Google Hopes Chrome Will Help, Not Hurt Firefox


Internet Explorer. Firefox. Safari. Opera. Flock. Now Chrome.

Do we really need another browser?

“I guess the computer industry is a little weird, because we’ve come to expect that one or two browsers are enough,” Brian Rakowski, group product manager at Google, told InternetNews.com. “The analogy I like to use is for buying a car. There are hundreds of cars to choose from out there. People would think it’s strange if there was just one or two models to choose from.”

Rakowski said Google had many ideas bubbling around the company, driven in part by its own wants for other application projects and also stuff people dreamed up on their “Innovation Time Off” period Google gives employees to work on new ideas and projects not directly related to their primary job responsibilities.

But Firefox, an established browser with 20 percent of the market and growing, wasn’t the place to experiment, he said. “We think Mozilla is fantastic, but we wanted to try some more radical things,” he explained. “It would be hard to do with something with millions of users like Firefox, so we wanted to try some things out with out being disruptive to the great product they have.”

Something like Chrome’s multi-process architecture would be a big change to the internals of Firefox, which had its own development cycle. The multi-process architecture has an isolation property for multiple tabs. If a person were to open multiple pages in several tabs and one site, page or tab locked up, it would bring all of a Mozilla or Internet Explorer browser down. In Chrome, only that tab would fail.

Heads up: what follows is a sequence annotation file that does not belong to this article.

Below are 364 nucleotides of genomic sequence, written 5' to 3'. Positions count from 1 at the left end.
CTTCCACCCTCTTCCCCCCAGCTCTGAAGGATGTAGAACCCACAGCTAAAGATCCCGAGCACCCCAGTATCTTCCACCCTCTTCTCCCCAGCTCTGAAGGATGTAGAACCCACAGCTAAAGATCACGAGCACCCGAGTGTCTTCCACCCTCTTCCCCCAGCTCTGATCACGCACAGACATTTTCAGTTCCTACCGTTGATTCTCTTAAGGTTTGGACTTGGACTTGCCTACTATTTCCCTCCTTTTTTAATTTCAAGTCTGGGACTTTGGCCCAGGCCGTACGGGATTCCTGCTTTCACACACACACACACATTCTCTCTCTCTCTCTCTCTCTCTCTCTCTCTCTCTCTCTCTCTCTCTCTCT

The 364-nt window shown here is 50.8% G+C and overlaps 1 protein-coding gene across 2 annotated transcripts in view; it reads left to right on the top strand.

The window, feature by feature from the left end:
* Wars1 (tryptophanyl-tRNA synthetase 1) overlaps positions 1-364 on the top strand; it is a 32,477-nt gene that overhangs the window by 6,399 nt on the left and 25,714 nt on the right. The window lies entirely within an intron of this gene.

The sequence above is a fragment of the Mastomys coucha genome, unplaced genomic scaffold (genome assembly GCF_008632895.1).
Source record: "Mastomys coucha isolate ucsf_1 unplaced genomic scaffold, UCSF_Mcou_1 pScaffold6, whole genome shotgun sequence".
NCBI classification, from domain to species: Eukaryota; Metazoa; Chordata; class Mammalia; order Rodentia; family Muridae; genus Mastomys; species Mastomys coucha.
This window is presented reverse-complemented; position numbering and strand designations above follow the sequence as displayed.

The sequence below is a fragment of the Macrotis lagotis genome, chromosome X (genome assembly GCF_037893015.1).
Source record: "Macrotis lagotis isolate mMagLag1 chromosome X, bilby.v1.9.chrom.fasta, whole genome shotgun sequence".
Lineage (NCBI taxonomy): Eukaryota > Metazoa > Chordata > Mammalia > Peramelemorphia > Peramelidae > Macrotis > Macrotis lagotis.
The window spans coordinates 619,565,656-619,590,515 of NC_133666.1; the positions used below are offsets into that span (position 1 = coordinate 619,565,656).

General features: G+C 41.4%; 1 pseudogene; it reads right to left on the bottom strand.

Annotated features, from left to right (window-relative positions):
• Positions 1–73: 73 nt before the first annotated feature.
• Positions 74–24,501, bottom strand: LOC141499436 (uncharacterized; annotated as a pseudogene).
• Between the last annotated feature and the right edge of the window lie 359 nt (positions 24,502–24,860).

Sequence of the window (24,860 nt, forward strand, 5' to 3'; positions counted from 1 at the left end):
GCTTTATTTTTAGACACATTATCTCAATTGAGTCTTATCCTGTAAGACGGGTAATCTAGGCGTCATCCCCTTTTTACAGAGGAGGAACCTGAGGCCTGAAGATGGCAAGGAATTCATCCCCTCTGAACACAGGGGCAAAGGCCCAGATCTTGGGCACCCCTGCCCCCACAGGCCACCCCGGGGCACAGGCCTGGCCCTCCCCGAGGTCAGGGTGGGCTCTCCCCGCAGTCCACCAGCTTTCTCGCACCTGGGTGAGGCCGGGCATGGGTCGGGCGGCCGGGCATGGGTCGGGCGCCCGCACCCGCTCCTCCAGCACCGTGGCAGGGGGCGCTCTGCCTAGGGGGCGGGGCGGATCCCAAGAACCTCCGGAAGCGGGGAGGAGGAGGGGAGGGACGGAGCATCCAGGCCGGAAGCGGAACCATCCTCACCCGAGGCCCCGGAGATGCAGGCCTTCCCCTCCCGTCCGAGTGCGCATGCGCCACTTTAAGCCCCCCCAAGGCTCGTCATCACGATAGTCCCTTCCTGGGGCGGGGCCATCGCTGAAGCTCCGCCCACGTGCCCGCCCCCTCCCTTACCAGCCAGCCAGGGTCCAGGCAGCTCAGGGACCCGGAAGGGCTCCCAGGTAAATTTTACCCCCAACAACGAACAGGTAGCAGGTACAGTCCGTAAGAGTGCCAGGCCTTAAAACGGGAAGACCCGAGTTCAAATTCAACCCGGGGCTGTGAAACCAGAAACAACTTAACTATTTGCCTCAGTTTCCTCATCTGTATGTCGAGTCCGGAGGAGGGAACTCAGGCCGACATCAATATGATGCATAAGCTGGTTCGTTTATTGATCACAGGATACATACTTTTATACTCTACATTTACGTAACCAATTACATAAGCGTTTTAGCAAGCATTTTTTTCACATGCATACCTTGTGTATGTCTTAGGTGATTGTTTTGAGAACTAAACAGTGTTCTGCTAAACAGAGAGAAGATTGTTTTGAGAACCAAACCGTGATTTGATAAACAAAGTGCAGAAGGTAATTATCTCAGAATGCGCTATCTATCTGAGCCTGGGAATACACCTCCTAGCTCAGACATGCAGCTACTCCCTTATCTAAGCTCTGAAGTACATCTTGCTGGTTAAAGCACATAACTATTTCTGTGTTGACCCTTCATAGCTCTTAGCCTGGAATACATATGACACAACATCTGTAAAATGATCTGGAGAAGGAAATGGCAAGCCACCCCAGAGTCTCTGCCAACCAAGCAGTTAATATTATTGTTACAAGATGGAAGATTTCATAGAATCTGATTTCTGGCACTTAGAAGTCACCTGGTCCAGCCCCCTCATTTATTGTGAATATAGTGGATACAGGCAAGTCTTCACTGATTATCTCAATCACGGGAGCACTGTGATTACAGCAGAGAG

Mozilla need not fear

One of the lingering issues is where this leaves Google’s long-standing relationship with The Mozilla Foundation. Google has contributed to the Mozilla project and the agreement with the two for Google to be the default search engine is responsible for 85 percent of Mozilla’s revenue. That deal was recently renewed for another three years.

In an interview with GigaOm, Mozilla Foundation CEO John Lilly said he views Chrome and Google as a competitor. His comments would indicate he had no warning Chrome was about to be released.